Interestingly, Confusion doesn't give the caster control over the subject, he has no method of determining what the paladin is going to do.

So, what does confusion do, exactly? Well this line "A confused creature cannot tell the difference between ally and foe, treating all creatures as enemies." is of particular interest.

It implied that the paladin believed the kid was an enemy, and because he believed he was an enemy, he attacked and killed him.

The spell screws with the character's perception and understanding.

He simply didn't fully understand what he was doing, he thought the kid was a bad guy, so he killed the bad guy.

However, he still had no control over his actions.

If he were fighting in darkness, he could choose not to act until he was certain where the enemy was, or light was brought.

Confusion does not allow for you to choose not to act. It FORCES you to act, 50% of the time (25% no action, 25% you act normally).


Rynjin wrote:
If he were fighting in darkness, he could choose not to act until he was certain where the enemy was, or light was brought.

Yes, that is true. But in the case of confusion, he was certain where the enemy was, it was right next to him. It was a small little child, that must die.

Think on that for a moment. From the paladin's perspective... not only did he experience killing the kid, not only did the child's blood spill by his hands, but at the time... He thought it was the right thing to do, he saw the kid as the bad guy, and thought that he was supposed to strike him down.

Confusion is a screwed up spell!

But, the paladin has literally experienced what murdering a small child would be like. And somehow, if that doesn't cause any reaction... if he simply doesn't care?? He isn't a good person.

Grand Lodge

Pathfinder Adventure Path, Starfinder Roleplaying Game Subscriber
Talcrion wrote:
I really don't see why there is so much resistance to the paladin saying sorry.

Most of the resistance seems to be coming from the Paladin himself who's showing no remorse for his actions, which he should be, even if he was suffering under compulsion at the time.


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Remy Balster wrote:


But, the paladin has literally experienced what murdering a small child would be like. And somehow, if that doesn't cause any reaction... if he simply doesn't care?? He isn't a good person.

Thankfully that isn't what happened, so why are you talking about it so much?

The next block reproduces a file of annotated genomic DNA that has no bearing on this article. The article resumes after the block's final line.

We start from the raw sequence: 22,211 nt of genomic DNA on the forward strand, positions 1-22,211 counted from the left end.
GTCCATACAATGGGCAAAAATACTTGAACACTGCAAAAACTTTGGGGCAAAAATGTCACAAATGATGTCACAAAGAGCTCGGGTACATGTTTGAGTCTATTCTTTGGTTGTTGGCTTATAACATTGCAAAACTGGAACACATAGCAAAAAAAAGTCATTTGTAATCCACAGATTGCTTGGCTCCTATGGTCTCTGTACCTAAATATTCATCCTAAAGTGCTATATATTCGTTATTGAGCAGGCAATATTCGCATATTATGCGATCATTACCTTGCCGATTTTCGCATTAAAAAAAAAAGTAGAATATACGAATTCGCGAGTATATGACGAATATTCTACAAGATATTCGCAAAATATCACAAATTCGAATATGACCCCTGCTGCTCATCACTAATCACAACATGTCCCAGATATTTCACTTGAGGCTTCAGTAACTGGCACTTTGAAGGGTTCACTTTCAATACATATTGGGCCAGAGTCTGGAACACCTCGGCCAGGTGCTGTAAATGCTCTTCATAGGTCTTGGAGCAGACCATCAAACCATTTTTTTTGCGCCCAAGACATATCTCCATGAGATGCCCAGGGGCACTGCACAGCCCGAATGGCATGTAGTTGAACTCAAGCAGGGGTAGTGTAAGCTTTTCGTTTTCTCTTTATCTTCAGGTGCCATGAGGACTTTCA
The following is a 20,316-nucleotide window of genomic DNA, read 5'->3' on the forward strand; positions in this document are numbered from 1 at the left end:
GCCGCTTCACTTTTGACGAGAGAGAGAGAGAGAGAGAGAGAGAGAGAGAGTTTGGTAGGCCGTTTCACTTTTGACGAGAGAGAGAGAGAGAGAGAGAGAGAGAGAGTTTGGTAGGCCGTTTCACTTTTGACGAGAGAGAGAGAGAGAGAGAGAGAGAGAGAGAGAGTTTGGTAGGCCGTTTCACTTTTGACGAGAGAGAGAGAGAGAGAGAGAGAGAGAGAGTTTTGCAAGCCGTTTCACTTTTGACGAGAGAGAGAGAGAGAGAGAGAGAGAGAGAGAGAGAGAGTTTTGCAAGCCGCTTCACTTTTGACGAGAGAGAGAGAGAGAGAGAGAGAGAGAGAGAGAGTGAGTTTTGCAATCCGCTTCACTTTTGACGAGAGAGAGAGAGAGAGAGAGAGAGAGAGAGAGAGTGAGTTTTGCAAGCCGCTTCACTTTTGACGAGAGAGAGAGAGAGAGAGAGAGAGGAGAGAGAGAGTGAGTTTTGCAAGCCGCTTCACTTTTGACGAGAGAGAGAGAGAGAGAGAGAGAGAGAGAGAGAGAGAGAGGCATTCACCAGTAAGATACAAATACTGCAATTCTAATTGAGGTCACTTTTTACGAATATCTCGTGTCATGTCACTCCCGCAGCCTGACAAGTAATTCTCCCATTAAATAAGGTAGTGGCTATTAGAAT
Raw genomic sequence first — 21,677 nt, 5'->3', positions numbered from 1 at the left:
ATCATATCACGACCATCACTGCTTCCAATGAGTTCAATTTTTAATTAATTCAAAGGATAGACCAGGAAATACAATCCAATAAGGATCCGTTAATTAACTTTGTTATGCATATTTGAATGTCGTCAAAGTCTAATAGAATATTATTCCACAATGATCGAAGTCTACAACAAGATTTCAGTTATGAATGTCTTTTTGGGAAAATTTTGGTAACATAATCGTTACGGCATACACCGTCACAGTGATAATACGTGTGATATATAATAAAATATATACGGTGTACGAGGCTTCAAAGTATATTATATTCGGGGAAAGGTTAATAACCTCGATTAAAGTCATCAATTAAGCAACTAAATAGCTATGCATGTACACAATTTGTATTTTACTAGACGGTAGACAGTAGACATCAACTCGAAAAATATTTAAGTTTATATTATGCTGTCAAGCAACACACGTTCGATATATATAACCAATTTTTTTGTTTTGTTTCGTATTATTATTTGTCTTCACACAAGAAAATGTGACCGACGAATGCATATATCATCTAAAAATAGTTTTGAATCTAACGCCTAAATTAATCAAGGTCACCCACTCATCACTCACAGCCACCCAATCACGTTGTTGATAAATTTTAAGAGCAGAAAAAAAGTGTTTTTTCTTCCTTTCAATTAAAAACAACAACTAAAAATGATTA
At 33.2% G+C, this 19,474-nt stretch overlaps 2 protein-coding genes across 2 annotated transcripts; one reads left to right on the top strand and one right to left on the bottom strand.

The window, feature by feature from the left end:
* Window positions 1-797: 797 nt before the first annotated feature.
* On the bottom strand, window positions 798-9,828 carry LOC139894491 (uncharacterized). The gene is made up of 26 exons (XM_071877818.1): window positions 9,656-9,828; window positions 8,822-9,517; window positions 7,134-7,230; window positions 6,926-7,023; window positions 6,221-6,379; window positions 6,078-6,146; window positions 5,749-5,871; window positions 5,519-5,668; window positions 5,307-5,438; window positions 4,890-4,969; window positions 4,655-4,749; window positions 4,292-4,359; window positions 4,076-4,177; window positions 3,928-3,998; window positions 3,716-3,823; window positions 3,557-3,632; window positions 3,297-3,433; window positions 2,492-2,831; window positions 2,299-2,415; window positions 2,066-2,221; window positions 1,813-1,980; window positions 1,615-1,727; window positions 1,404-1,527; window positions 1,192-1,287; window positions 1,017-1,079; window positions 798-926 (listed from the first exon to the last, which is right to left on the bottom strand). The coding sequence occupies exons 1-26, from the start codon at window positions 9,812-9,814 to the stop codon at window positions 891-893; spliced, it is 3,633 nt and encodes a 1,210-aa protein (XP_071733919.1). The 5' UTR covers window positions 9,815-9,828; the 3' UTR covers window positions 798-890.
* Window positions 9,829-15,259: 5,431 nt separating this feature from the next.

Sounds like a pretty apt summary of what happened to me Lazar


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Marthkus wrote:
Killing an unarmed defenseless child is not dishonorable? OK you are free to believe that.
Remy Balster wrote:

Yes, that is true. But in the case of confusion, he was certain where the enemy was, it was right next to him. It was a small little child, that must die.

Think on that for a moment. From the paladin's perspective... not only did he experience killing the kid, not only did the child's blood spill by his hands, but at the time... He thought it was the right thing to do, he saw the kid as the bad guy, and thought that he was supposed to strike him down.

Confusion is a screwed up spell!

But, the paladin has literally experienced what murdering a small child would be like. And somehow, if that doesn't cause any reaction... if he simply doesn't care?? He isn't a good person.

This is what I was going to comment on.

How do we know WHAT the confusion spell does? or WHAT the paladin saw?? I mean... in a game like this there an infinite number of 'straw men' we could put up...

What if the child had been shapechanged into a threatening appearance?

What if it had been charmed to attack?

At what point does striking it become justified?

The confusion spell says that he attacks the creature closest to him. AT THAT TIME... that creature was an enemy. Did the Paladin SEE an unarmed child? I doubt it... he probablly saw some scaly muck monster coming out of the river to devour him... and acted accordingly.

I'm still 100% in the 'caster killed the kid' camp ;)